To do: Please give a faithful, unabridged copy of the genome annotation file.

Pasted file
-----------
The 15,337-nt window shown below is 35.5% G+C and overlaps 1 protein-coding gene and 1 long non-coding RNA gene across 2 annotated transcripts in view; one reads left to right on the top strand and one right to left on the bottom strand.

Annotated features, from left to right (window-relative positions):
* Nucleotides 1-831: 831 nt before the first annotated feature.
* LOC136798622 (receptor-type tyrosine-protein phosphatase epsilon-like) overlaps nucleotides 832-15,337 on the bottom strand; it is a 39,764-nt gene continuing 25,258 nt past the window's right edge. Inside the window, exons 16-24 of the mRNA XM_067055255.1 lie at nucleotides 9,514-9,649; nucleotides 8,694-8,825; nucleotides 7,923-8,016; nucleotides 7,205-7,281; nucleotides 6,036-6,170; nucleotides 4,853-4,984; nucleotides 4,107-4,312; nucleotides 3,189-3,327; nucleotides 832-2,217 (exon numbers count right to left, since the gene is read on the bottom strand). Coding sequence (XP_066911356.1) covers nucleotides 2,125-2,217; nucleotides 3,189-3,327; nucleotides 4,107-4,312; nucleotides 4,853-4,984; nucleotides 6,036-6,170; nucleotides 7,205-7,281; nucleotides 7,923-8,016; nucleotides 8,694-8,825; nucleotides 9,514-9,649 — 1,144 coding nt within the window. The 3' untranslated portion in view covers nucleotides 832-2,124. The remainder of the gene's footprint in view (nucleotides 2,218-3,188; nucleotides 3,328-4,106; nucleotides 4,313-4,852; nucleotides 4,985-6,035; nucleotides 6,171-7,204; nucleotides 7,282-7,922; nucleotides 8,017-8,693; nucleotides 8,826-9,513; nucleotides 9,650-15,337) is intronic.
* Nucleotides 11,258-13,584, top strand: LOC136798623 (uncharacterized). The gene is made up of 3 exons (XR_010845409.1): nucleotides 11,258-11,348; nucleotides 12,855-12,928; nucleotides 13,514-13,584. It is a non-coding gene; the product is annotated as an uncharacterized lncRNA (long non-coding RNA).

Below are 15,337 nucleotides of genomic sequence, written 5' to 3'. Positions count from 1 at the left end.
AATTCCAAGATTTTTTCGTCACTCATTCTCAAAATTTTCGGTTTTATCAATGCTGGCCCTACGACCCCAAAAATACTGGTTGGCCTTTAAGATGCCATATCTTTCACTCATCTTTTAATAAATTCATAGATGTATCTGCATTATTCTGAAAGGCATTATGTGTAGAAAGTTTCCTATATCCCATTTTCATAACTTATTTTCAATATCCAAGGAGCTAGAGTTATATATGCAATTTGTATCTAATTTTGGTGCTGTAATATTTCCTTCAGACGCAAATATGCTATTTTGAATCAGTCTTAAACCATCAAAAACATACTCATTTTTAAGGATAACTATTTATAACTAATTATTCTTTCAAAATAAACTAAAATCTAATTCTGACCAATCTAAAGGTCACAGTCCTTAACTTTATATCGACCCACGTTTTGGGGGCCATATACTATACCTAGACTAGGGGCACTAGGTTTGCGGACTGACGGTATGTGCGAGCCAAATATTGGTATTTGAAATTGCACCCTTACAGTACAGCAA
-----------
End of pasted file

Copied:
The 15,337-nt window shown below is 35.5% G+C and overlaps 1 protein-coding gene and 1 long non-coding RNA gene across 2 annotated transcripts in view; one reads left to right on the top strand and one right to left on the bottom strand.

Annotated features, from left to right (window-relative positions):
* Nucleotides 1-831: 831 nt before the first annotated feature.
* LOC136798622 (receptor-type tyrosine-protein phosphatase epsilon-like) overlaps nucleotides 832-15,337 on the bottom strand; it is a 39,764-nt gene continuing 25,258 nt past the window's right edge. Inside the window, exons 16-24 of the mRNA XM_067055255.1 lie at nucleotides 9,514-9,649; nucleotides 8,694-8,825; nucleotides 7,923-8,016; nucleotides 7,205-7,281; nucleotides 6,036-6,170; nucleotides 4,853-4,984; nucleotides 4,107-4,312; nucleotides 3,189-3,327; nucleotides 832-2,217 (exon numbers count right to left, since the gene is read on the bottom strand). Coding sequence (XP_066911356.1) covers nucleotides 2,125-2,217; nucleotides 3,189-3,327; nucleotides 4,107-4,312; nucleotides 4,853-4,984; nucleotides 6,036-6,170; nucleotides 7,205-7,281; nucleotides 7,923-8,016; nucleotides 8,694-8,825; nucleotides 9,514-9,649 — 1,144 coding nt within the window. The 3' untranslated portion in view covers nucleotides 832-2,124. The remainder of the gene's footprint in view (nucleotides 2,218-3,188; nucleotides 3,328-4,106; nucleotides 4,313-4,852; nucleotides 4,985-6,035; nucleotides 6,171-7,204; nucleotides 7,282-7,922; nucleotides 8,017-8,693; nucleotides 8,826-9,513; nucleotides 9,650-15,337) is intronic.
* Nucleotides 11,258-13,584, top strand: LOC136798623 (uncharacterized). The gene is made up of 3 exons (XR_010845409.1): nucleotides 11,258-11,348; nucleotides 12,855-12,928; nucleotides 13,514-13,584. It is a non-coding gene; the product is annotated as an uncharacterized lncRNA (long non-coding RNA).

Below are 15,337 nucleotides of genomic sequence, written 5' to 3'. Positions count from 1 at the left end.
AATTCCAAGATTTTTTCGTCACTCATTCTCAAAATTTTCGGTTTTATCAATGCTGGCCCTACGACCCCAAAAATACTGGTTGGCCTTTAAGATGCCATATCTTTCACTCATCTTTTAATAAATTCATAGATGTATCTGCATTATTCTGAAAGGCATTATGTGTAGAAAGTTTCCTATATCCCATTTTCATAACTTATTTTCAATATCCAAGGAGCTAGAGTTATATATGCAATTTGTATCTAATTTTGGTGCTGTAATATTTCCTTCAGACGCAAATATGCTATTTTGAATCAGTCTTAAACCATCAAAAACATACTCATTTTTAAGGATAACTATTTATAACTAATTATTCTTTCAAAATAAACTAAAATCTAATTCTGACCAATCTAAAGGTCACAGTCCTTAACTTTATATCGACCCACGTTTTGGGGGCCATATACTATACCTAGACTAGGGGCACTAGGTTTGCGGACTGACGGTATGTGCGAGCCAAATATTGGTATTTGAAATTGCACCCTTACAGTACAGCAA